If you take a step back and look at the automotive world on a macro level, you’ll quickly notice that it’s one of the slower changing industries, especially when compared to other consumer categories, like technology and computers.
Yes, the auto manufacturers release new models every year with visual updates and new convenience features, but few cars have actually affected the way we think about or approach the act of driving.
This slow progression in the evolution of cars isn’t solely the fault of the automakers though — they’re some of the most creative people around — it’s just that the sandbox they’re allowed to play in is incredibly small.
There are many factors to consider on the path to innovation: Does the technology exist? Is it cost-effective to implement? Does it have acceptable reliability? Will the masses resist a dramatic change?
The technical aspects can usually be solved rather easily, but the most difficult part is convincing customers that a new way of doing things is beneficial. And we all know very well how much people generally dislike change.
Thankfully, there are companies like Tesla that aren’t afraid to disrupt the status quo. The introduction of the Tesla Model S really popularized the idea of electric vehicles (EV), due in part to its “usable” range of over 200 miles per charge and its self-driving Autopilot feature.
The Model S definitely wasn’t the first widely-available electric vehicle, as many domestic and international manufacturers already had various models on the road, but Tesla gave people something to talk about. With its futuristic good looks, power, range, and convenience features, there was a lot for everyone to love. And because the Model S was quickly becoming part of our daily conversation, the idea of an all-electric vehicle that had some level of autonomous driving no longer seemed so foreign, and allowed everyone to be more open-minded towards challenging the traditional way of driving.
But while Tesla’s Model S was on the tip of everyone’s tongue, its starting price of almost $70,000 placed it far out of reach for most people. That’s where companies like Nissan come in to play, offering a more affordable yet still feature-filled EV solution for the masses.
For the 2018 model year, Nissan is using the Leaf — the world’s best-selling electric vehicle — to gently ease people into the future of driving with the debut of two innovative features: e-Pedal and ProPILOT Assist.
e-Pedal, when activated, makes driving half as difficult by automatically slowing down the vehicle when you’re not pressing the accelerator. It will even come to a complete stop and hold until you’re ready to move forward again. Basically, the system intelligently applies a balance of regenerative (power recovery) and friction braking so all you have to do is operate the accelerator pedal. (You’ll still need to press the brake pedal if you need more aggressive or emergency braking.)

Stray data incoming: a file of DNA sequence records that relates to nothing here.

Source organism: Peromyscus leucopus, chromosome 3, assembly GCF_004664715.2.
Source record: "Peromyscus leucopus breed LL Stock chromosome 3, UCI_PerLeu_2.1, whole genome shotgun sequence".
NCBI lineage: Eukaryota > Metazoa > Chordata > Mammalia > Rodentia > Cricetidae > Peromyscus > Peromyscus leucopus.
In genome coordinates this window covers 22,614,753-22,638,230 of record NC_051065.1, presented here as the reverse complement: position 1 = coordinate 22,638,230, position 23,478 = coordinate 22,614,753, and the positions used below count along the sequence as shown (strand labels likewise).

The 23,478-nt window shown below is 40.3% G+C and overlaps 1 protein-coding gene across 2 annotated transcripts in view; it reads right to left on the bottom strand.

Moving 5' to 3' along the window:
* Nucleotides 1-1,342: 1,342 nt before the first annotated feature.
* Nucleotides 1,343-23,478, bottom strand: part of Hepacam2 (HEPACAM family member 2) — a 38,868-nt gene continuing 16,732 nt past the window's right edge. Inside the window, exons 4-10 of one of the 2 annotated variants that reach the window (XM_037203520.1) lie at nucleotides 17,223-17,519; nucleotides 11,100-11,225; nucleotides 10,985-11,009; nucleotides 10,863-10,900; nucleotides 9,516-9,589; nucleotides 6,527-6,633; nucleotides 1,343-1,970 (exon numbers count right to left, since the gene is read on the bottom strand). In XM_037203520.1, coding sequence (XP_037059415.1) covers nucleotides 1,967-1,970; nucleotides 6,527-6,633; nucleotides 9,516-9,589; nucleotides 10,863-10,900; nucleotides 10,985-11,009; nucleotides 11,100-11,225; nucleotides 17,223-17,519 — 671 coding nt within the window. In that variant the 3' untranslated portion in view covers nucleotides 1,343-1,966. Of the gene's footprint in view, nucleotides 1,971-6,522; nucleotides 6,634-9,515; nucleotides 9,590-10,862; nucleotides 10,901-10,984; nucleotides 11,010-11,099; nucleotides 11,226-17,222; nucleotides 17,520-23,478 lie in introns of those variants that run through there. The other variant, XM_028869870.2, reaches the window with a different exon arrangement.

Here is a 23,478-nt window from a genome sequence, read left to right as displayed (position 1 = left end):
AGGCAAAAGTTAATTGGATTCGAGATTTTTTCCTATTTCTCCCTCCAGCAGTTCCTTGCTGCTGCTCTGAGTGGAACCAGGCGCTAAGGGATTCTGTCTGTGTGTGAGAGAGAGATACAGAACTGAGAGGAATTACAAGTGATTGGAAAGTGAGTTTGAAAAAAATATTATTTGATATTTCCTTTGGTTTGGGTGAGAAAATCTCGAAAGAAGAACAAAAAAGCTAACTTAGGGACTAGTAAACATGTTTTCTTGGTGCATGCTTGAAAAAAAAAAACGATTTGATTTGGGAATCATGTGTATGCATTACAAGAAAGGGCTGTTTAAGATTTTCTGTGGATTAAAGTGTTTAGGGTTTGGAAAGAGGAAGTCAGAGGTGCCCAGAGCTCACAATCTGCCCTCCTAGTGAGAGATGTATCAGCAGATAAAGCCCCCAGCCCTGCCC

The second major new feature of the 2018 Leaf is ProPILOT Assist, which is a combination of adaptive cruise control and lane keep assist, but taken to the next level of capability. ProPILOT Assist maintains a driver-defined speed as well as distance from the car ahead of it, all while keeping the vehicle perfectly centered in the lane when there are prominent lane markings on both sides. The system can also navigate moderate curves on the highway.
Yes, there are similar assistance features on other cars — like Audi’s Traffic Jam Assist — but they’re more reactive and tend to bounce you left and right within the lane. ProPILOT Assist, on the other hand, actively monitors and maintains your position with lots of tiny steering adjustments.
Neither e-Pedal nor ProPILOT Assist are considered autonomous driving, but together, they work wonders on commutes and during rush hour traffic. It’s a new approach to operating a vehicle that requires a lot less effort, and helps minimize fatigue. Features of this caliber are typically found on luxury vehicles, so the fact that Nissan is offering them on a vehicle that starts under $30,000 means that the company’s ready to challenge what we, as consumers, consider to be a necessity when shopping for a car.
It’s this quest for innovation and a fresh perspective that makes electric vehicles so important to the evolution of cars. While traditional gas-powered vehicles are still battling each other with horsepower ratings and in-car entertainment updates, the EV world is focusing on re-shaping the concept of driving as we know it.
Eventually, the horsepower race will plateau for traditional cars — it might already be happening now as family sedans near 400 HP — and automakers will need to innovate beyond doing the same thing slightly better year after year. Electric motor assistance is already making its way onto performance vehicles, and it’s just a matter of time before features like e-Pedal and ProPILOT Assist become standard equipment on mass-market cars and trucks of tomorrow.
As a sports car enthusiast who will always prefer a manual transmission and the roar of a gas engine, I can’t deny that an electric vehicle, like the Model S or Leaf, provides an excellent solution for my most-prevalent driving scenario: the work commute. And as long as EVs continue to push the boundaries of vehicle capabilities, their technologies will inevitably find their way onto traditional cars, making everyone’s lives better, safer, and more efficient.
So the next time you pass by an electric vehicle, give it a nod of appreciation for keeping the automotive industry moving in the right direction.
Images courtesy Tesla, Nissan, and Andrew Chen.